The most notable changes which the city wants to introduce include:
- Instruction to leave the area – An authorised official may instruct a person who is in contravention of the by-law to leave and remain out of an area where a contravention has taken place;
- Inspections – An authorised official may enter or inspect any premises or business where there are reasonable grounds for believing that a provision of this by-law has been contravened, or where there has been an allegation that a provision of this by-law has been contravened;
- Search and seizure – Without a warrant, an officer may stop, enter and search any vessel, vehicle, premises or person for a prima facie (at face value) offence in terms of this by-law occurring;
- Impounding – An officer may, without a warrant, seize and impound any property, including but not limited to, an item, goods, equipment, vessel or a vehicle which is concerned or is on reasonable grounds believed to be concerned with the commission of an offence in terms of this by-law. The city may sell, donate or dispose of the impounded item if it is forfeited by the court a person does not claim the item.
The by-law relates to the management of public places, noise nuisances and other incidental matters on all properties within Cape Town, the city said.
Some of the offences currently covered by the by-law include:
- Intentionally blocking traffic;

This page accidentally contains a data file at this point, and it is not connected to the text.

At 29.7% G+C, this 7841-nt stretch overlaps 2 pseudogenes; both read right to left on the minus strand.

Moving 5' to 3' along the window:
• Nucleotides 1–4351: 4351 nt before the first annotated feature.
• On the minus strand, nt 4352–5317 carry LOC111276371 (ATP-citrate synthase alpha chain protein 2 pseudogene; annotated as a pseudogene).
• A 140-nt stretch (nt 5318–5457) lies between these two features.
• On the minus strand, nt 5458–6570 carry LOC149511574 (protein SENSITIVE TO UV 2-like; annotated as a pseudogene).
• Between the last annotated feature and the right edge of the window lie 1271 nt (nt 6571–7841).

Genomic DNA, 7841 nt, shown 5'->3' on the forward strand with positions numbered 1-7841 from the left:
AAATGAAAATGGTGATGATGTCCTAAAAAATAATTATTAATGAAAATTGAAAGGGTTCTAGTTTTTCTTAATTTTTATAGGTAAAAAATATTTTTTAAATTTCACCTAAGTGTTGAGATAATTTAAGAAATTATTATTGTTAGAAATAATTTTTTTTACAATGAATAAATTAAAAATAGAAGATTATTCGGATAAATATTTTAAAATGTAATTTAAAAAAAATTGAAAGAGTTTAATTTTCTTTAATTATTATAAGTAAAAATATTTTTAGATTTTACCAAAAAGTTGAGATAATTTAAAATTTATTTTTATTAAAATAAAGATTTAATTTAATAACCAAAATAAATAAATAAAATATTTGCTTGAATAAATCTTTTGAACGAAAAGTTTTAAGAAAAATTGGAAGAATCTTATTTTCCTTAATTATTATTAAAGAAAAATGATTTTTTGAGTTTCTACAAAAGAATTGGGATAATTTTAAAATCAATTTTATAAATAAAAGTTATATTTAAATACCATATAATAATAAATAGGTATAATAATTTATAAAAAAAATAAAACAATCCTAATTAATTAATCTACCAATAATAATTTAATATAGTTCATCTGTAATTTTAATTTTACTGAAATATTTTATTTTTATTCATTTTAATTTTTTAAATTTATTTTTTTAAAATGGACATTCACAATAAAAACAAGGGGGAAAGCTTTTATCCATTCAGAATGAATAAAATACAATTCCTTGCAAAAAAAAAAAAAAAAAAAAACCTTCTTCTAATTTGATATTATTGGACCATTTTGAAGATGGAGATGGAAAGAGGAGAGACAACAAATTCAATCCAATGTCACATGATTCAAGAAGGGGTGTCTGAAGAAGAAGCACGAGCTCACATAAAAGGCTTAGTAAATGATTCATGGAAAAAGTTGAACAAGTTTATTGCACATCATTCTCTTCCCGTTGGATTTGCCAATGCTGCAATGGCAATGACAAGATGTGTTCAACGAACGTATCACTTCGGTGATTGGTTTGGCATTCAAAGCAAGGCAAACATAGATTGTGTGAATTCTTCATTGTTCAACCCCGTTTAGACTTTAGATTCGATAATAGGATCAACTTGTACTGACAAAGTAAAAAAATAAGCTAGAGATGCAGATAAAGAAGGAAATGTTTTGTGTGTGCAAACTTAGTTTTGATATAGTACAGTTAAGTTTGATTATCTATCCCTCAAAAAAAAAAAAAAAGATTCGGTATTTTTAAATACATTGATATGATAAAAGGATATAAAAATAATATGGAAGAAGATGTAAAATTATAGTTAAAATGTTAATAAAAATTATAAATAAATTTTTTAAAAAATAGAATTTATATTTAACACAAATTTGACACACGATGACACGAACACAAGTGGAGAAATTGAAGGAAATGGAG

- Permitting noise from a private residence or business to be audible in a
- Causing a disturbance by shouting, screaming or making any other loud or persistent noise or sound;
- Using abusive or threatening language in public;
- Door-to-door collections;
- Being drunk or under the influence of drugs;
- Trees on a property causing an interference or obstruction;
- Relieving themselves, spitting, or performing sexual acts in public.
The city said that all of its proposed changes in the new amendment relate specifically to section 22 of the by-law, which guides the city’s actions on transgressions and the recovery of costs.
“The amendments are proposed to ensure more effective resolution of complaints from the public,” the city said in an explanatory statement.
“It also takes into account the amended powers that have been afforded to law enforcement officers, and expands ways in which the city can recover costs where need be.”